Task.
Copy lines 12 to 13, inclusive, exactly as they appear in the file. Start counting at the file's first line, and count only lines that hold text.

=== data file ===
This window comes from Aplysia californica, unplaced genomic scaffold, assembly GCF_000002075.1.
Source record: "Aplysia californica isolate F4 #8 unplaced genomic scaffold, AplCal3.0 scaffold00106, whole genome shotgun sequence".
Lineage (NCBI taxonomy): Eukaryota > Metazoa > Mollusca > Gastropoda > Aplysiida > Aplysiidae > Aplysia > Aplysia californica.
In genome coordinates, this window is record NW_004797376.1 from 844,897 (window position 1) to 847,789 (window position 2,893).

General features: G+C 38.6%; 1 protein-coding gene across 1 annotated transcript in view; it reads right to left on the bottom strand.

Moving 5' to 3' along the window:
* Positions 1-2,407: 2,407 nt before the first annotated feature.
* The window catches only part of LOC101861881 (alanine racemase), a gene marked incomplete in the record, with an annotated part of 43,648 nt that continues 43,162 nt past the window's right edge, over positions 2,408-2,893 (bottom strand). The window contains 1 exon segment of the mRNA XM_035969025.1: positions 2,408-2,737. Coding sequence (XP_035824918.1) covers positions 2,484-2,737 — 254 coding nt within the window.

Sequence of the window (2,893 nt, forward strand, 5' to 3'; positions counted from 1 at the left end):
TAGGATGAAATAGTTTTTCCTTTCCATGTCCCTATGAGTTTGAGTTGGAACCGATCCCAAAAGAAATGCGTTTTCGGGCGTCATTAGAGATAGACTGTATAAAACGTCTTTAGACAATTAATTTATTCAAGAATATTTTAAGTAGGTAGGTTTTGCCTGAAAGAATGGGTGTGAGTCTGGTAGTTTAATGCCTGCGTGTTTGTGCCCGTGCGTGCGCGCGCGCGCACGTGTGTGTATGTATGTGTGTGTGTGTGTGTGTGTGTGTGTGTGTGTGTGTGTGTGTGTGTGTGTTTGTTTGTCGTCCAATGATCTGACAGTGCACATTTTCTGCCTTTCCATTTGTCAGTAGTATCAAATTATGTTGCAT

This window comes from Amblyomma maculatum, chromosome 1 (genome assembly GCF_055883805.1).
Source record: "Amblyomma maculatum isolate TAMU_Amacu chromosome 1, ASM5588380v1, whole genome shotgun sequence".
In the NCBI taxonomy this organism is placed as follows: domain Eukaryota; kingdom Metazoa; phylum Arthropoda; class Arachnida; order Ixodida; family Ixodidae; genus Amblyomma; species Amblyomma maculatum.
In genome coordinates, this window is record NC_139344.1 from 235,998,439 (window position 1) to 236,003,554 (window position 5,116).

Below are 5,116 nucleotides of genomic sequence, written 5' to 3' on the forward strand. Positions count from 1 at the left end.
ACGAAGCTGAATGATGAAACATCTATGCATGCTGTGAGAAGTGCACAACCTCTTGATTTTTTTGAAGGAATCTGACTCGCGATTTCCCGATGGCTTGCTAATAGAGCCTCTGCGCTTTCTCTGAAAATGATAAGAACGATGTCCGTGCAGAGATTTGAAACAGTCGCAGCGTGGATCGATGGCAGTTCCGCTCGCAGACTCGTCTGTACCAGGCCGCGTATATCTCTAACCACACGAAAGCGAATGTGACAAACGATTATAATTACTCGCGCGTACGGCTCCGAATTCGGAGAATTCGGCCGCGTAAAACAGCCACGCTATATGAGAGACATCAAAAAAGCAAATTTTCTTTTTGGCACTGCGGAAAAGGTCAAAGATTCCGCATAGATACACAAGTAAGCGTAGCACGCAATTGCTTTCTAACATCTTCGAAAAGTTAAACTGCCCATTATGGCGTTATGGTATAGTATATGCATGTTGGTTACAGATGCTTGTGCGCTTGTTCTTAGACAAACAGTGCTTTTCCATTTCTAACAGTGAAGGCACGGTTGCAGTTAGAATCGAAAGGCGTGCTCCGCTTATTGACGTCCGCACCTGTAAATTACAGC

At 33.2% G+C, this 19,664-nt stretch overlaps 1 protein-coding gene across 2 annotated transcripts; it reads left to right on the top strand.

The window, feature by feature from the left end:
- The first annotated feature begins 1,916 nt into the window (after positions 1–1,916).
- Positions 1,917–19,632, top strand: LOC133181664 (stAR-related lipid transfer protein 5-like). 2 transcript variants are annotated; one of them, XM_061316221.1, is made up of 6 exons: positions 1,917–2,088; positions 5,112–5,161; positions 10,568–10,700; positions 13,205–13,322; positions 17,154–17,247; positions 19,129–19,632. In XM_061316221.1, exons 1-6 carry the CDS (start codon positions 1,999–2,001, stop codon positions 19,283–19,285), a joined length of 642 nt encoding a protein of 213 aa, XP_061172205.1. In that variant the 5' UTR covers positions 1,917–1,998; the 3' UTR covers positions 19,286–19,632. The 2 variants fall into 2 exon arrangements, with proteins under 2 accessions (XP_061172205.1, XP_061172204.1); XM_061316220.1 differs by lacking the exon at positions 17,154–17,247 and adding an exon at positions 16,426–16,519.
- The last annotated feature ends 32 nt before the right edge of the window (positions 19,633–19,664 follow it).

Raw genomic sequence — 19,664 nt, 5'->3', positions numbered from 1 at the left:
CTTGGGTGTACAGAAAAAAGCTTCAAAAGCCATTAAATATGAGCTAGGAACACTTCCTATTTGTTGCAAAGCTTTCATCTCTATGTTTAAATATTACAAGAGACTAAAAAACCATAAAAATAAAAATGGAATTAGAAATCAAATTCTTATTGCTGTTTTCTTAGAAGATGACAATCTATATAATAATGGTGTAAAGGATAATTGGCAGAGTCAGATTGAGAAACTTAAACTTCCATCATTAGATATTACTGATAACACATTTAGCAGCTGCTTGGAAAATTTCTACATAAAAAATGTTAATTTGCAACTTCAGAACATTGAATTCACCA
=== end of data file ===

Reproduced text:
Source record: "Amblyomma maculatum isolate TAMU_Amacu chromosome 1, ASM5588380v1, whole genome shotgun sequence".
In the NCBI taxonomy this organism is placed as follows: domain Eukaryota; kingdom Metazoa; phylum Arthropoda; class Arachnida; order Ixodida; family Ixodidae; genus Amblyomma; species Amblyomma maculatum.